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Medical AI algorithms and reimbursement


2 mins

By Brandon Steach

Are medical Artificial Intelligence (AI) products reimbursed through health insurers? Should we apply the same fee for service model like prior medical devices before AI?

AI refers to the ability of computer systems to perform tasks that typically require human intelligence. AI systems are designed to analyze and learn from data, so it can make predictions or recommendations based on that data.

Between 2015 and 2020, the United States Food and Drug Administration (FDA) and the European Commission (EC) cleared 222 and 240 AI devices, respectively, for clinical use, often under the “software as a medical device” or similar designation (1). In August 2020, the US Centers for Medicare & Medicaid Services (CMS) announced its intention to provide coverage for the first AI-specific Common Procedural Terminology (CPT) code and the creation of the first New Technology Add-On Payment (NTAP) for an AI device (2). This CPT designation was given for a product IDX-DR (digital diagnostics), which is a deep learning algorithm to diagnose diabetic retinopathy from fundoscopic images in the outpatient setting. There are 7 other AI products that are reimbursable via the NTAP designation. NTAP designations only last for no more than 3 years for a specific indication. In summary, there are currently only 3.6% of the FDA cleared AI products that have a CMS approved reimbursement.

Not having a direct relationship to offset the costs on insurers (like previous medical devices) has limited clinical AI adoption.

Quantitative MRI (QMRI) was not one of the technologies included in these initial approved reimbursable AI products, including our flagship product NeuroQuant. Historically, and currently, QMRI is loosely associated with supplementary CPT Codes 76376 & 763777 that are to be used in combination with a brain MRI. Although widely accepted as the preferred CPT billing code for AI post-processing, many insurance providers do not recognize this code, as it has been over-utilized and misrepresented over the years. Other conditions also apply to bills for utilizing these codes.

In order to charge for these codes, it is stated on page 370 of the CPT 2012 Professional Edition code book that “concurrent physician supervision is required for the reporting” of the three-dimensional (3D) codes 76376 and 76377 (3). Although it is not required to document physician involvement, it is advisable in case of an audit.

Per the AMA/ACR Clinical Examples in Radiology, concurrent physician supervision, as noted in the new 3D codes 76376 and 76377, defines a temporal relationship to creating the 3D volume rendered images. ‘Concurrent’ means active participation in and monitoring of the reconstruction process that includes: design of the anatomic region that is to be reconstructed, determination of the tissue types and actual structures to be displayed (eg, bone, organs, and vessels), determination of the images or cine loops that are to be archived, and monitoring and adjustment of the 3D work product.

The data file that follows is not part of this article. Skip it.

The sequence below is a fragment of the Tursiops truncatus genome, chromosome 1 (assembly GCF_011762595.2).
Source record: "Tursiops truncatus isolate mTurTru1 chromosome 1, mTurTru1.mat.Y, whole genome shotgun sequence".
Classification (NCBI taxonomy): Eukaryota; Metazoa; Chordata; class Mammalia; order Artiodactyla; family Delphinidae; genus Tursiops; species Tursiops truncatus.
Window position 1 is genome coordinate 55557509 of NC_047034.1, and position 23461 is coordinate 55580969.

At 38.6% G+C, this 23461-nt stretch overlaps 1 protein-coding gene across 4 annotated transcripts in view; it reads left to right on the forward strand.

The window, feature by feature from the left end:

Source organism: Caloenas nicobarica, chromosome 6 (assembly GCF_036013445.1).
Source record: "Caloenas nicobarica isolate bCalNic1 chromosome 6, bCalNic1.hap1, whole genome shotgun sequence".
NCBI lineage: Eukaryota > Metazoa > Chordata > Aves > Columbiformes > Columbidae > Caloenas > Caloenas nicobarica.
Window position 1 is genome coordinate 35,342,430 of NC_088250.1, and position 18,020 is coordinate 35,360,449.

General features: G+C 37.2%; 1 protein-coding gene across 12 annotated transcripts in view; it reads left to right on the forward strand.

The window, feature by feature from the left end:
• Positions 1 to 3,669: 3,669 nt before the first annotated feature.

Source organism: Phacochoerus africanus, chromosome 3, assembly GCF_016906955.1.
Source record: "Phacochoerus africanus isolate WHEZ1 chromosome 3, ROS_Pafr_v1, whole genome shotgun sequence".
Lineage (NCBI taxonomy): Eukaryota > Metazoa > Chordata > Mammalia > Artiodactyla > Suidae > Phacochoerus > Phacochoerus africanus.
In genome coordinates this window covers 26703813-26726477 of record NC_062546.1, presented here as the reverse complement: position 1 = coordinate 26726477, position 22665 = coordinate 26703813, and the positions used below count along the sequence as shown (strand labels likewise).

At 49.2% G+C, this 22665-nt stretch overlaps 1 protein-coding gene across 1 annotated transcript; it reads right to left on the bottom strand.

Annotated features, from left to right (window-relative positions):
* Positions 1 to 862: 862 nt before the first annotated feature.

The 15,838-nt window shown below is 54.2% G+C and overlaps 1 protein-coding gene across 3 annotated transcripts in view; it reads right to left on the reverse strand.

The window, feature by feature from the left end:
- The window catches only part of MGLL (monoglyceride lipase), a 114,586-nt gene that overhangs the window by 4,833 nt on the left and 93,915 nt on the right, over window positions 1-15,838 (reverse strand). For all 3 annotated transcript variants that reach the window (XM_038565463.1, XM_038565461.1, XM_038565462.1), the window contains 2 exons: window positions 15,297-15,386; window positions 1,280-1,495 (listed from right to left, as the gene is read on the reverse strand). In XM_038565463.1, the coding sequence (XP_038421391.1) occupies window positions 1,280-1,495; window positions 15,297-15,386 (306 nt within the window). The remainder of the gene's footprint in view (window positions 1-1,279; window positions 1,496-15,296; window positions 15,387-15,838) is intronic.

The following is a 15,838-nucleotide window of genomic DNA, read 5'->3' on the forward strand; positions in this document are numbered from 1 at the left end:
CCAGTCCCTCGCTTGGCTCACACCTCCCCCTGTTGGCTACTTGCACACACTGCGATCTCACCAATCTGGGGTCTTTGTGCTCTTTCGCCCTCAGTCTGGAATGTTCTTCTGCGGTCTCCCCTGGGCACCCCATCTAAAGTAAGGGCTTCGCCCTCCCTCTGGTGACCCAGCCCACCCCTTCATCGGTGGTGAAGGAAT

Incorporating AI applications into the current fee for service model as described above has been quite challenging, as the rapid rate of development and adoption has outpaced CMS in evaluating if and where these types of applications fit into the FFS reimbursement model.  To date, there is no formal guidance regarding standards for CMS coverage for AI (4).

One alternative to the current model is shifting towards value-based payment models. CMS has set goals to shift every Medicare beneficiary and a majority of Medicaid beneficiaries to a value-based care arrangement by 2030 (5). These efforts are already captured measures by the Healthcare Effectiveness Data and Information Set (HEDIS). The value of AI could then be captured by demonstrating how it had a reward, positive effect on quality metrics.

Another potential reimbursement model is the time-limited add-on reimbursement, like CMS’s transitional drug add-on payment (TDAP), which helps cover new pharmaceuticals that aren’t bundled or episode-based payments. Also, payers could consider providing financial incentives for AI devices that demonstrate interoperability and applicability across multiple health settings that can perform on a diverse patient group in premarket testing.

In conclusion, AI has a reimbursement problem and trying to conform AI to prior medical device reimbursement methodology has stifled commercialization and limited access to the majority of the population.


  1. Muehlematter, U. J., Daniore, P. & Vokinger, K. N. Approval of artificial intelligence and machine learning-based medical devices in the USA and Europe (2015–20): a comparative analysis. Lancet Digit. Health 3, e195–e203 (2021).
  2. Chen, M. M., Golding, L. P. & Nicola, G. N. Who will pay for AI? Radio. Artif. Intell. 3, e210030 (2021).
  3. American College of Radiology. ACR Radiology Coding Source for March-April 2012 Q and A. (2012)
  4. Parikh, R.B., Helmchen, L.A. Paying for artificial intelligence in medicine. npj Digit. Med. 5, 63 (2022).
  5. Centers for Medicare & Medicaid Services. Medicare coverage of innovative technologies (MCIT). technologies-mcit (2021).